Alan Cooper is widely recognized for creating the visual development environment in Visual BASIC and for inventing the field of interaction design and its foundational tools.7 He is renowned for his breakthrough work in software design, which helped to make technology more improved for humans. Cooper, known as the “Father of Visual Basic,” also invented personas as useful interaction design tools to produce cutting-edge products that appeal to consumers’ senses. Furthermore, Cooper went on to develop the goal-directed design process as well.1,2
Alan Cooper was born in San Francisco in 1952 and was raised in Marin County, California. He is known to have always chosen to go down the road less taken. He was a rebellious kid who dropped out of high school in his final year after the school administration rejected his suggestions for alternative education. Cooper’s life changed in the summer of 1972 when he immersed himself in the Bay Area counterculture, took up odd jobs, and embarked on a solo trip throughout Europe. As Cooper notes, counterculture “meant you didn’t do what everyone else did. You found your own path, and you mapped your own course and life and did things differently.”1,2
He finally found his way to the College of Marin to pursue his love of design. After taking an exploratory programming course, it became apparent that his future lay in software architecture. After earning his associate’s degree and landing a job as a COBOL programmer, he came up with the concept for a new business venture after seeing an advertisement for one of the first personal computers.2
Structured Systems Group (SSG), which Cooper founded in 1976, served as a role model for numerous other software companies in the early years of the personal computer revolution. After leaving SSG, Cooper produced, wrote, and sold three important software packages to recognized publishers in the 1980s. One of these was “Ruby” Visual BASIC’s front-end code, which is one of the world’s first examples of visual programming. Due to Visual BASIC’s critical and commercial success, Cooper has been dubbed the “Father of Visual BASIC.” Since then, Visual BASIC has had an impact on integrated development languages.3,4
Cooper was drawn to the challenge of creating software products that were simple to use and interpret in 1990. Cooper Interaction Design, now known simply as “Cooper,” was founded by him and his wife Susan to help with what Cooper refers to as “interaction design.”5 Cooper helped popularize the idea that digital technology shouldn’t scare its human users within a few years of establishing the fundamental design methodologies that are used today throughout the industry. Design personas created by him are used by practically everyone in the user experience industry today.3,4,5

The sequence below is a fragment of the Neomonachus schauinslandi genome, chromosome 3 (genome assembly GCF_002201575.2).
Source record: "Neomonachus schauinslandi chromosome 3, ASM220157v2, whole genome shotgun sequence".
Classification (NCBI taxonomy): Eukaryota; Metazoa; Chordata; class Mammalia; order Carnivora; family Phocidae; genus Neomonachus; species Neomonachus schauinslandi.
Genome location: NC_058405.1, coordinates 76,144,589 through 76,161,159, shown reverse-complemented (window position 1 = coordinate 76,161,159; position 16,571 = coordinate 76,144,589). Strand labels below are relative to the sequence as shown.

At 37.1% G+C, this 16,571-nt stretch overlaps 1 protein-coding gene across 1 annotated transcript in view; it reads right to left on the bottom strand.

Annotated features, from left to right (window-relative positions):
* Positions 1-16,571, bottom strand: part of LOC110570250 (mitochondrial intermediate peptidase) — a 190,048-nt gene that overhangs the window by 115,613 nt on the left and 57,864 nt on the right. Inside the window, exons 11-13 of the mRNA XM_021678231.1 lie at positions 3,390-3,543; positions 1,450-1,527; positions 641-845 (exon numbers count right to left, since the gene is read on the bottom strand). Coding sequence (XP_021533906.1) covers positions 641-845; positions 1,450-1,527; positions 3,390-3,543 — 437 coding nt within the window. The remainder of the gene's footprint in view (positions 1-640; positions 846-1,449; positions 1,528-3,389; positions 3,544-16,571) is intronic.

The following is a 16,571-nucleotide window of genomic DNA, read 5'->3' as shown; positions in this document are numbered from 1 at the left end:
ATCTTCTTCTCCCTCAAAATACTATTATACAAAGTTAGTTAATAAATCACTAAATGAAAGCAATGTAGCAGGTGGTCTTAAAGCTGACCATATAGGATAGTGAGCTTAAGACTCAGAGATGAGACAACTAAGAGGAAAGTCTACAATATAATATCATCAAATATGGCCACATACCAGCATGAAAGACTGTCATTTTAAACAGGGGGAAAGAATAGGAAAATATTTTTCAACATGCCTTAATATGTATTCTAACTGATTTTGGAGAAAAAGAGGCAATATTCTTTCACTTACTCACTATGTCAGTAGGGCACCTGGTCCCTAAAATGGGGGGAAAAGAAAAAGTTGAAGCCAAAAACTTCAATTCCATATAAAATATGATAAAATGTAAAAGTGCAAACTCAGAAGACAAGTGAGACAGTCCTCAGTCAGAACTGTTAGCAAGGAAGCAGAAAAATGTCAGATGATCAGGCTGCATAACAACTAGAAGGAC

Over the following few years, he pioneered many of the methods and tools that are today commonplace in the user experience sector, including pair design, personas and scenarios, and possibility thinking. Cooper also wrote two books on interaction design in the 1990s—”The Inmates are Running the Asylum” and “About Face“—both of which fall into the recommended reading category for practitioners. These two best-selling books are still in print and are frequently cited.
Alan Cooper and his wife have moved to a former dairy ranch close to Petaluma, California, from where he still supervises Cooper.1,2
For more than 40 years, Alan Cooper has been a pioneer in the fields of software and user experience, and today he is inspiring a new generation of web designers and business owners. Cooper draws comparisons between ethical behavior in the farming sector and ethical behavior in the software industry, all while advocating for more humane technologies and emerging as an outspoken supporter of sustainable and regenerative agriculture.6
Read the articles below to find out more about other exceptional programmers and their many accomplishments.
You can also visit BYJU’S FutureSchool Blog to read more inspiring articles on coding and math.
- 2017 CHM Fellow Alan Cooper: Father of Visual Basic – CHM. (n.d.). Retrieved December 19, 2022, from https://computerhistory.org/blog/2017-chm-fellow-alan-cooper-father-of-visual-basic/
- The untold story of Alan Cooper, the father of Visual Basic. (n.d.). Retrieved December 19, 2022, from https://yourstory.com/2017/06/techie-tuesdays-alan-cooper
- Alan Cooper – From Visual Basic to an UX Guru – Tony’s blog. (n.d.). Retrieved December 19, 2022, from https://stony.me/web-analytics-persona-alan-cooper/
- The Birth of Visual Basic. (n.d.). Retrieved December 19, 2022, from https://www.forestmoon.com/birthofvb/birthofvb.html
- Microsoft Designer Alan Cooper Explains How He Created Visual Basic, the Programming Language That Made Windows Possible | OneZero. (n.d.). Retrieved December 19, 2022, from https://onezero.medium.com/my-one-phrase-resum%C3%A9-98776ef8a6fa
- Alan Cooper :: UXmatters Authors. (n.d.). Retrieved December 19, 2022, from https://www.uxmatters.com/authors/archives/2014/11/alan_cooper.php
- Alan Cooper – CHM. (n.d.). Retrieved December 21, 2022, from https://computerhistory.org/profile/alan-cooper/